A Normal Distribution curve can be a helpful tool to employ to consider basic probabilities of certain crop sizes materializing. We’ll continue using historical numbers from the past 10-years on acre yield. If you’re not familiar with Distribution curves, the premise here is to understand the probability of a certain outcome while factoring in historical volatility. When using a simple average, it would be natural to point to historical numbers outside of that average and ask what if? Examining probability using a Distribution curve attempts to mitigate these ‘what ifs’ by being inclusive of these historical instances. It will never eliminate a ‘what if’ scenario, but can help us understand how much of an outlier such a scenario is. When for instance the Subjective estimate is published, we can use the probability model to add context. All that said, if you’re unfamiliar, a quick Google search on Normal Distribution should help immensely. Of course, do critique and ask questions if you have them.

A Normal Distribution

The most probable scenarios when using a Normal Distribution curve fall within the first deviation and represent 68% of all possible outcomes, including those on either extreme. In practical terms, this translates to a probable outcome of seeing a crop yield between 2040-2341lbs/acre in 2020. In other words, a 68% chance of a harvest between, 2,570,000,000 and 2,950,000,000.

Of course a distribution curve accounts for a wider range of possible outcomes. You’re welcome to expand at home if desired, but what’s important to remember in doing so is that subsequent inclusions in the range of possible outcomes incorporates increasingly less likely outcomes from a probability perspective as you move further away from average. Knowing this, and with acknowledging the fact that much of the growing season remains, grounding oneself in a statistical model like this that accounts for a wide range of variables across time can be useful in bench-marking forecasts as they materialize to avoiding overly emotional reactions. What the model highlights is that when accounting for all variables across a 10-year period, a crop of 2,570,000,000 or 2,950,000,000, both are equally likely. Crop sizes larger or smaller, are also equally likely, though again, with reduced probability.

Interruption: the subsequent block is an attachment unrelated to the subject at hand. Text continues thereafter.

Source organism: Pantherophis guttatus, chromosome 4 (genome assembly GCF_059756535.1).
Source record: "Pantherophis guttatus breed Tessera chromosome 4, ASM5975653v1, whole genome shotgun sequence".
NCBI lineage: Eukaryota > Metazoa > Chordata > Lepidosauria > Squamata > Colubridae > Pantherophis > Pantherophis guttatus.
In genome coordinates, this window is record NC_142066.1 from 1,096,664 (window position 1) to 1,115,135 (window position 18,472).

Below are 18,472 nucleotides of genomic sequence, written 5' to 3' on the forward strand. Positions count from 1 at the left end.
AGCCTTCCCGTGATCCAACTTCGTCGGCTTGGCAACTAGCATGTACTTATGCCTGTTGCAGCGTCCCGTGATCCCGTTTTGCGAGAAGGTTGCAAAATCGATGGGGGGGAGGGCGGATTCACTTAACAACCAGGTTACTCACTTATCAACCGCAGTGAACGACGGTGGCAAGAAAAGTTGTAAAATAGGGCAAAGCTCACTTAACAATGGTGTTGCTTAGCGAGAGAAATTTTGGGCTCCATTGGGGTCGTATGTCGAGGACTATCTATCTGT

Looking Ahead

Looking ahead, we expect strong shipment numbers with the next position report in spite of all the market uncertainty that Covid-19 has presented the industry. There are certainly markets that are experiencing immediate consequences due to containment and mitigation efforts by local governments, but as we discussed in our previous market update, on the whole, product continues to flow worldwide and the domestic market appears strong.

At the same time, we are also expecting the usual seasonal lull of new commitments as buyers exercise patience with the Subjective forecast on the horizon. There are plenty of reasons to expect a larger supply next year and that may play into the expectation of softer pricing. Depending on how April numbers look, there may yet be concern for a tight transition on certain varieties and sizes. How this actually plays out with demand and eventual pricing, we look forward to communicating.

As always, thanks for your support. Please reach out with comments and questions. We always value your input.